Introduction: Interventions are needed to improve stroke literacy and secondary prevention. We developed a video to educate patients hospitalized with acute ischemic stroke (AIS) and intracerebral hemorrhage (ICH).
Hypothesis: In a prospective trial, we hypothesized that a stroke video would improve stroke literacy in AIS and ICH patients.
Methods: A 5-minute stroke education video was shown to AIS and ICH patients admitted to our service from 3/15 to 6/15. Demographics and a cognitive screen (5-min MoCA) were collected. Questions, related to stroke knowledge (n=8), self-efficacy (n=1) and patient satisfaction (n=1), were answered before, after, and 30 days after the video.
Results: Among 295 screened, 102 patients were enrolled (Table 1). There was a significant difference between pre-video median knowledge score of 6 (IQR 4-7) and the post-video score of 7 (IQR 6-8; p<0.001) and between pre-video and the 30 day score of 7 (IQR 5-8; p=.04). There was a significant difference between the proportion of patients who were “very certain” in recognizing symptoms of a stroke pre- and post-video, which was maintained at 30-days (36% vs. 53%, p=0.001; 36% vs. 56%, p=0.08). The proportion who were “very satisfied” with their stroke education post-video (74%) was significantly higher than pre-video (49%, p=0.001), and this was maintained at 30 days (75%, p=0.004). There was no association between 5-min MoCA scores and stroke knowledge acquisition pre- and post-video scores, p=0.53) or stroke knowledge retention post-video and 30-day scores, p=0.95). MoCA scores correlated with pre-, post- and 30-day knowledge scores (r=0.41, p<0.001; r=0.47, p<0.001; r=0.40, p=0.003). Potential associations between stroke knowledge and behavioral changes will be reported.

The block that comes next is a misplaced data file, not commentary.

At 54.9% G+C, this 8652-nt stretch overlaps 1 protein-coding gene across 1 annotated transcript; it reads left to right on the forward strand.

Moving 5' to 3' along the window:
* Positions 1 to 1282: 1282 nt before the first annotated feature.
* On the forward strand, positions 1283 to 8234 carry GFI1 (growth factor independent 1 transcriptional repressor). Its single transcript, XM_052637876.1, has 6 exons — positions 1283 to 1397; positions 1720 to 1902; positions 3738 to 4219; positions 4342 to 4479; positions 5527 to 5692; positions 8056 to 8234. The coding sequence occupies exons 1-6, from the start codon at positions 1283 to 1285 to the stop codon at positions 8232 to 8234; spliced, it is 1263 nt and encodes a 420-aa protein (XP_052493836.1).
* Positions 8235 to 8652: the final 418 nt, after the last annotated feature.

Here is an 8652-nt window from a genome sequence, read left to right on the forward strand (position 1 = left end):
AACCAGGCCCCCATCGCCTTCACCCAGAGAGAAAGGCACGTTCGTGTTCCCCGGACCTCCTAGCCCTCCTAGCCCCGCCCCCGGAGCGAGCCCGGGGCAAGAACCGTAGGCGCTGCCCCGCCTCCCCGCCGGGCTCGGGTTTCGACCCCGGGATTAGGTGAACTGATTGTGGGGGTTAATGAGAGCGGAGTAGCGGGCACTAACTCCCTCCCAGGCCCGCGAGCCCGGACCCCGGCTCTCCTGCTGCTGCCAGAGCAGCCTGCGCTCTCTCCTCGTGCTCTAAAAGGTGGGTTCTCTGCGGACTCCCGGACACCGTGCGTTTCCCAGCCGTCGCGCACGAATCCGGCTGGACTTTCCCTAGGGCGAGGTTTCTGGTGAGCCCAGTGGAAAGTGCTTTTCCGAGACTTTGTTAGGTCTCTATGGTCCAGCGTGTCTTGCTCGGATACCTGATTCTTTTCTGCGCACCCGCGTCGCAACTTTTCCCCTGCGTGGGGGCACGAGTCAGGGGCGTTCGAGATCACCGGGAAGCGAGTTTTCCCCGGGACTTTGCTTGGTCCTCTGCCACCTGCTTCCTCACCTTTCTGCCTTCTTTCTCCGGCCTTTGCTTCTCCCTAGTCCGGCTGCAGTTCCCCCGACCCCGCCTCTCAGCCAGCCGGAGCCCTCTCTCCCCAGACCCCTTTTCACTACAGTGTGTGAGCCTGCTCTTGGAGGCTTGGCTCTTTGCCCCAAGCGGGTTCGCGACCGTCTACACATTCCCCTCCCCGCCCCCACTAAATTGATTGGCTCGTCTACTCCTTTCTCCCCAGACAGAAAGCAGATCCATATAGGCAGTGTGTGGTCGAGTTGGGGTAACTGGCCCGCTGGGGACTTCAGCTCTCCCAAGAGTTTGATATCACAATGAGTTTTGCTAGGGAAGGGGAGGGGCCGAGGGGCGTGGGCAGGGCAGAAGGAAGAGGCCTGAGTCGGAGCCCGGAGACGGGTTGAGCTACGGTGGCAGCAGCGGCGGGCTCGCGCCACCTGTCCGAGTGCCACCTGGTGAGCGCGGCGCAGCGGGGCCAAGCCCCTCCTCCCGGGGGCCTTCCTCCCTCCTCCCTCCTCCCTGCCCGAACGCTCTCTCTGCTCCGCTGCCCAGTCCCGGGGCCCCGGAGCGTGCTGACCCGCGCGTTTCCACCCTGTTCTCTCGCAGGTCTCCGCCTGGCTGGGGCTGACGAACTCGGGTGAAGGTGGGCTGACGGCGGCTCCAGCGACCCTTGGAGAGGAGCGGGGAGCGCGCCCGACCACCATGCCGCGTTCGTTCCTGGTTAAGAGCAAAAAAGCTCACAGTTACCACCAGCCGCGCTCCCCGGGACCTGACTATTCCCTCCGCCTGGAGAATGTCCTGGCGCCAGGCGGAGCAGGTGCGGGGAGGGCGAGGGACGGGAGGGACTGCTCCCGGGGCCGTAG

Conclusion: A stroke educational video was associated with improved stroke knowledge, certainty in recognizing stroke symptoms and satisfaction with stroke education. A randomized trial is planned.